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In 1975, firefighters were checking a Greenwich Village apartment building when they entered the flat of 58-year-old attorney Joseph Feldman and discovered more than 15,000 New York Public Library books “piled to the ceiling, covering the stove and filling the bathtub and sinks,” according to a New York Times report.

Feldman, who didn’t even have a library card, explained, “I like to read.” Twenty men removed the books in seven truckloads. A library spokesman said Feldman might be charged the standard fine of 10 cents per book per day, up to the cost of the book, but I can’t find a record of the final judgment.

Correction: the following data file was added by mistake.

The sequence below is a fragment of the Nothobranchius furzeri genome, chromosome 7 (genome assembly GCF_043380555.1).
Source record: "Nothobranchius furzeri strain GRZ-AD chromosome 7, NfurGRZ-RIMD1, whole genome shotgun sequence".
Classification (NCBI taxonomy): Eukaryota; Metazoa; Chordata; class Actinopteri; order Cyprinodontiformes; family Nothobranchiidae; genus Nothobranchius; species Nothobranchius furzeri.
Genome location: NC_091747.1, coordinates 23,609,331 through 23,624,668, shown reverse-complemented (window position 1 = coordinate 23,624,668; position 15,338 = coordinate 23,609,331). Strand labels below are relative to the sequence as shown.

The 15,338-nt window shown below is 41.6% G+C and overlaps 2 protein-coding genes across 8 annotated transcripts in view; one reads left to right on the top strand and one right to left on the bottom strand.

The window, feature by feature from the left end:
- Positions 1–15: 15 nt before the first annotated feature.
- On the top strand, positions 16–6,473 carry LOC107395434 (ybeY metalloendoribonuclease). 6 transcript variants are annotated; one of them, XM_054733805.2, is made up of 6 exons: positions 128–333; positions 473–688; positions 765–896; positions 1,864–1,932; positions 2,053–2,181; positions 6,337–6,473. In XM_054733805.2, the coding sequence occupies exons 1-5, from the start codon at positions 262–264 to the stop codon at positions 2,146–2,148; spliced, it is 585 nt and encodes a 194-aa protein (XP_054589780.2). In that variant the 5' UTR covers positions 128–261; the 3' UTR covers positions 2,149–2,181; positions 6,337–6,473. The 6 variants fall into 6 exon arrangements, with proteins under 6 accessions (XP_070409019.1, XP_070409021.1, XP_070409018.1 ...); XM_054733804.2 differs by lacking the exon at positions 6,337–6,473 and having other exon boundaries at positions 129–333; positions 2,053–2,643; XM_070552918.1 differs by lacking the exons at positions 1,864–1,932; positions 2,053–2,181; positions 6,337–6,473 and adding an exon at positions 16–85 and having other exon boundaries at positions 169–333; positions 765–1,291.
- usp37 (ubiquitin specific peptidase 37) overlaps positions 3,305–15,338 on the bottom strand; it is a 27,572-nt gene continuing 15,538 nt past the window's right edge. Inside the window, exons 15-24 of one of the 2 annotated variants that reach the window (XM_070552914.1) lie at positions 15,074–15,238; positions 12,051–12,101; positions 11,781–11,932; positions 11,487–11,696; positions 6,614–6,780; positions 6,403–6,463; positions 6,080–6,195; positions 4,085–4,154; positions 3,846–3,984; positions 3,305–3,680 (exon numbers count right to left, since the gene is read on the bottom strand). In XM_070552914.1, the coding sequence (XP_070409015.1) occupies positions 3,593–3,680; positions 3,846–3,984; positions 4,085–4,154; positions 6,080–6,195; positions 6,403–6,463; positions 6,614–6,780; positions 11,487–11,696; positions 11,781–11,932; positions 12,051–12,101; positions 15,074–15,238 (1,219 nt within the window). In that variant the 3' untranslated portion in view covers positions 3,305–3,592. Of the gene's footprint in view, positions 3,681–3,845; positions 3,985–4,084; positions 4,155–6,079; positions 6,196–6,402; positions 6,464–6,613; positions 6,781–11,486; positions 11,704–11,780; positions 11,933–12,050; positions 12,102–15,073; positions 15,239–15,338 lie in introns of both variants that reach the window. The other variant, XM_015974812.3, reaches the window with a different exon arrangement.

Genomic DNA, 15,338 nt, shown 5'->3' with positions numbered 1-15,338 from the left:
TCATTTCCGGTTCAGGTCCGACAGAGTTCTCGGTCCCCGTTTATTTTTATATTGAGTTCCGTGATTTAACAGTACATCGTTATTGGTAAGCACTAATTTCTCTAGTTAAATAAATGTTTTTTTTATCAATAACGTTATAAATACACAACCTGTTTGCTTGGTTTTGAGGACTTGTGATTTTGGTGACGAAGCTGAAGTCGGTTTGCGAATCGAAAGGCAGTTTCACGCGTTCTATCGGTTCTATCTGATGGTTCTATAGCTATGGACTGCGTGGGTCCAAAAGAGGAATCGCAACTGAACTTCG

“Never lend books, for no one ever returns them,” wrote Anatole France. “The only books I have in my library are books that other folks have lent me.”

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